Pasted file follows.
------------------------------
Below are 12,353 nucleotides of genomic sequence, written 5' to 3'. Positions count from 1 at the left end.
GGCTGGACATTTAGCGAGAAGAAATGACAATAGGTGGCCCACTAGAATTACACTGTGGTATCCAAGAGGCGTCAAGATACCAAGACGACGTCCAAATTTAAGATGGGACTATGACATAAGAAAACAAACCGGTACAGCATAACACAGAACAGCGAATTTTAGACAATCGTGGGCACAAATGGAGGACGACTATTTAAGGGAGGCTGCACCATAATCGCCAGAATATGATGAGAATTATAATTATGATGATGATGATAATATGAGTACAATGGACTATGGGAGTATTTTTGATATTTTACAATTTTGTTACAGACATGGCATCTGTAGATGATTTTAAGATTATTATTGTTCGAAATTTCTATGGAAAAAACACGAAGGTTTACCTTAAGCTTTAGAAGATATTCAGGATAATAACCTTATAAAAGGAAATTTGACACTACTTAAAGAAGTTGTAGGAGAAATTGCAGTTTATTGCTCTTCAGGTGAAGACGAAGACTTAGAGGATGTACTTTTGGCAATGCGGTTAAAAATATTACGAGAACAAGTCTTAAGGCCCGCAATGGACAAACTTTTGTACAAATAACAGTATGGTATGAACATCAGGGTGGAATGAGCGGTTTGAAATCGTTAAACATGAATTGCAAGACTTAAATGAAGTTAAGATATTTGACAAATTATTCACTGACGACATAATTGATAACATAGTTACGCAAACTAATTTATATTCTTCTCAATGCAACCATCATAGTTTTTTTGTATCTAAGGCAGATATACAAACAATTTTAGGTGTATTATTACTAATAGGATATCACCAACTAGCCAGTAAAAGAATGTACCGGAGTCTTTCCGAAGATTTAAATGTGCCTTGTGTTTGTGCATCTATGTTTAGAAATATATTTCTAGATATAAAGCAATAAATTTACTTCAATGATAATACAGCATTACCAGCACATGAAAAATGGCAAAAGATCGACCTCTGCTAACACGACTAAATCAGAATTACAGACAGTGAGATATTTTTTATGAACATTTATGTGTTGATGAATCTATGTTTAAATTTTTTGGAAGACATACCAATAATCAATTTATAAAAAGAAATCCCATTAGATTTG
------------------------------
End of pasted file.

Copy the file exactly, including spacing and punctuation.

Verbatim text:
Below are 12,353 nucleotides of genomic sequence, written 5' to 3'. Positions count from 1 at the left end.
GGCTGGACATTTAGCGAGAAGAAATGACAATAGGTGGCCCACTAGAATTACACTGTGGTATCCAAGAGGCGTCAAGATACCAAGACGACGTCCAAATTTAAGATGGGACTATGACATAAGAAAACAAACCGGTACAGCATAACACAGAACAGCGAATTTTAGACAATCGTGGGCACAAATGGAGGACGACTATTTAAGGGAGGCTGCACCATAATCGCCAGAATATGATGAGAATTATAATTATGATGATGATGATAATATGAGTACAATGGACTATGGGAGTATTTTTGATATTTTACAATTTTGTTACAGACATGGCATCTGTAGATGATTTTAAGATTATTATTGTTCGAAATTTCTATGGAAAAAACACGAAGGTTTACCTTAAGCTTTAGAAGATATTCAGGATAATAACCTTATAAAAGGAAATTTGACACTACTTAAAGAAGTTGTAGGAGAAATTGCAGTTTATTGCTCTTCAGGTGAAGACGAAGACTTAGAGGATGTACTTTTGGCAATGCGGTTAAAAATATTACGAGAACAAGTCTTAAGGCCCGCAATGGACAAACTTTTGTACAAATAACAGTATGGTATGAACATCAGGGTGGAATGAGCGGTTTGAAATCGTTAAACATGAATTGCAAGACTTAAATGAAGTTAAGATATTTGACAAATTATTCACTGACGACATAATTGATAACATAGTTACGCAAACTAATTTATATTCTTCTCAATGCAACCATCATAGTTTTTTTGTATCTAAGGCAGATATACAAACAATTTTAGGTGTATTATTACTAATAGGATATCACCAACTAGCCAGTAAAAGAATGTACCGGAGTCTTTCCGAAGATTTAAATGTGCCTTGTGTTTGTGCATCTATGTTTAGAAATATATTTCTAGATATAAAGCAATAAATTTACTTCAATGATAATACAGCATTACCAGCACATGAAAAATGGCAAAAGATCGACCTCTGCTAACACGACTAAATCAGAATTACAGACAGTGAGATATTTTTTATGAACATTTATGTGTTGATGAATCTATGTTTAAATTTTTTGGAAGACATACCAATAATCAATTTATAAAAAGAAATCCCATTAGATTTG